I cannot believe that until now, I hadn't read Betty Jean Lifton's Twice Born: Memoirs of An Adopted Daughter. I have been hungrily reading adoption memoirs steadily for about a year, and have enjoyed and found resonance with most of them, but Twice Born is possibly the most satisfying one I have read to date. It was published in 1975, just as the adoption rights movement was beginning, and it chronicles Lifton's life as an adopted person, and her search for and reunion with her birth parents. One would think that something written over 30 years ago on the topic of adoption might seem dated, but sadly for us adoptees, much of what she says still holds true.
In one section of the book, her school-age son, whom she has not yet told that she is adopted, approaches her with a class assignment to create a family tree. He wants her to help him with her side of the family tree. She resists, wondering "Does the adopted person go on the tree she was placed on biologically or the tree onto which she was transplanted? Who's to say?"
I have been wondering how to explain to my five-year-old son that I am adopted. He knows he has three grandmas, and he thinks that's awesome--the more adults who love him and get on the floor with him to play Thomas the Tank Engine, the merrier. But he doesn't know why he has an extra grandma, and he hasn't asked, so I haven't told him. I want to, but I don't know if he's developmentally ready. How does one know these things?
My parents told me I was adopted from the moment they got me, and I thank them for that; I am so grateful that there was never a time I didn't know I was adopted, and more importantly, that there was never a time when I suddenly found out I was adopted, which I think would be incredibly difficult to deal with.
The time is soon coming when I will explain to my son the intricacies of what Betty Jean Lifton calls her family "arboretum." I love the idea of a family arboretum rather than a family tree (or, as I have heard suggested for adoptees, a "family orchard"), partly because I love arboreta, especially the arboretum near my house, which boasts not only lots of cool trees and plants that make me very happy, but also a garden railway, which makes my son very happy. Also, sometimes I get to teach creative writing classes there, and that also pleases me greatly.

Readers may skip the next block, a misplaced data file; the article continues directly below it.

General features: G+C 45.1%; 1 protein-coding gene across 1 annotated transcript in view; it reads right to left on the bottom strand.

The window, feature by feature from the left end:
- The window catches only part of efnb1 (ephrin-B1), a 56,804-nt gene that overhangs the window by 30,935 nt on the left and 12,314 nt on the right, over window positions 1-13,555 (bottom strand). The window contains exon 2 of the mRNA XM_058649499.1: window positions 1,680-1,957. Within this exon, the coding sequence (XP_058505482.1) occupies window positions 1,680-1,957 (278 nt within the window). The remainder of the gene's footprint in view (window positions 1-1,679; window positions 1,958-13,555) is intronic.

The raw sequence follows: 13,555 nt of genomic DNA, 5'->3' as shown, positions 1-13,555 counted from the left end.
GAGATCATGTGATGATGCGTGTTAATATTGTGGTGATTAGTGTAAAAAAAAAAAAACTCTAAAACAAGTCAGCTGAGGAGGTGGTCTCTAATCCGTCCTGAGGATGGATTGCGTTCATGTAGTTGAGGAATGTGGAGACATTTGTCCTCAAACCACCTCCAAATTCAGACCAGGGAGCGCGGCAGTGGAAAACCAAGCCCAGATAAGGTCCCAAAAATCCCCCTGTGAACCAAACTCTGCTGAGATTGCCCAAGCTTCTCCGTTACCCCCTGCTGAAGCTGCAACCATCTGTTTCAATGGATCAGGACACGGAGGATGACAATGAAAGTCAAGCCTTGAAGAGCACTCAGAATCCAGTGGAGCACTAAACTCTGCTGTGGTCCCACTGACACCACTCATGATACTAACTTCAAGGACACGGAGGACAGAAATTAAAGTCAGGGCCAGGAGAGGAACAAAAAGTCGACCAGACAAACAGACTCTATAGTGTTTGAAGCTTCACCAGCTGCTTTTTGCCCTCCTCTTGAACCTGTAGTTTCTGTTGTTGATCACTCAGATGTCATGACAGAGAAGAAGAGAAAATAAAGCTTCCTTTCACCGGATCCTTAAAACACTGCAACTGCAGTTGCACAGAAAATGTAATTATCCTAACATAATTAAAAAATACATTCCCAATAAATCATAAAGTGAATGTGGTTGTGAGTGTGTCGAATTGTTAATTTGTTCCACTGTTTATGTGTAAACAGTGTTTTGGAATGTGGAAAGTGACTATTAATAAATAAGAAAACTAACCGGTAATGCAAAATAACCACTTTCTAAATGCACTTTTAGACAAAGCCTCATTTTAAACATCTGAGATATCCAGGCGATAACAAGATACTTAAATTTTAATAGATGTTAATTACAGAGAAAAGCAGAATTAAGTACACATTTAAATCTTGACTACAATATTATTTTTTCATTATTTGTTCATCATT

I look forward to describing the adoptee's arboretum metaphor to my son, when the time is right. I thought it might happen a few months ago, when we were eating dinner one night several weeks before getting on plane to visit my birth father for the first time, and I said "We're going to visit _____ when we go on vacation!"
"Who's _____?" he replied.
"Well, that's a very good question," I said.
And I took a deep breath, preparing to tell him that Mommy has two dads, one is Grandpa Bob, and the other is this man we're going to meet in a few weeks, etc., etc., but before I could get a word out, my son asked "Can I have dessert?" and with that we had moved on to another subject, entirely eliding my personal arboretum. I took his response to mean that he wasn't ready/ it wasn't time, but who knows? I could have probably just hauled off and told him, and he would have said, "OK, Mommy,"--he is, after all, one of the most flexible children I've ever met, the kind of kid who rolls with whatever comes his way, and I really appreciate that about him.
So I have to surmise that my reluctance to spell it all out for him is really about me, not about him, dangit. I'm afraid that when I tell him I have two dads and two moms, he'll wonder which one is the "real" dad and the "real" mom, and then he'll wonder why didn't I grow up with the parents to whom I was born. I'm worried that this information will cause him to wonder if he's likely to be given to another set of parents, and I'm worried that I won't be able to dispell that notion, no matter how hard I try.
So the issue is really still mine--all this stuff probably won't bother him, but it bothers me. After all these years, I am totally freaked out that he will ask me, "why did your original parents give you up?" and I'll be flattened because I still wonder that myself, even though intellectually I know that the 18-year-0ld girl who was my birth mom could not keep me, could not parent me alone, didn't have support from her family do do so, was shamed by society for getting pregnant out of wedlock, etc. There are so many reasons she couldn't keep me, but there is the part of me, the part I call the "Baby Self" who will never understand or accept why she was given away. And I don't want my son to see that part of me because I think it would scare him. It certainly scares me. But when the time comes, I'm going to call upon the strength of the oaks and cedars and redbuds, and all the other trees I love-- to explain to him my arboretum, and then we'll build a swing hanging from one of the tree's branches, and we'll play and play on it.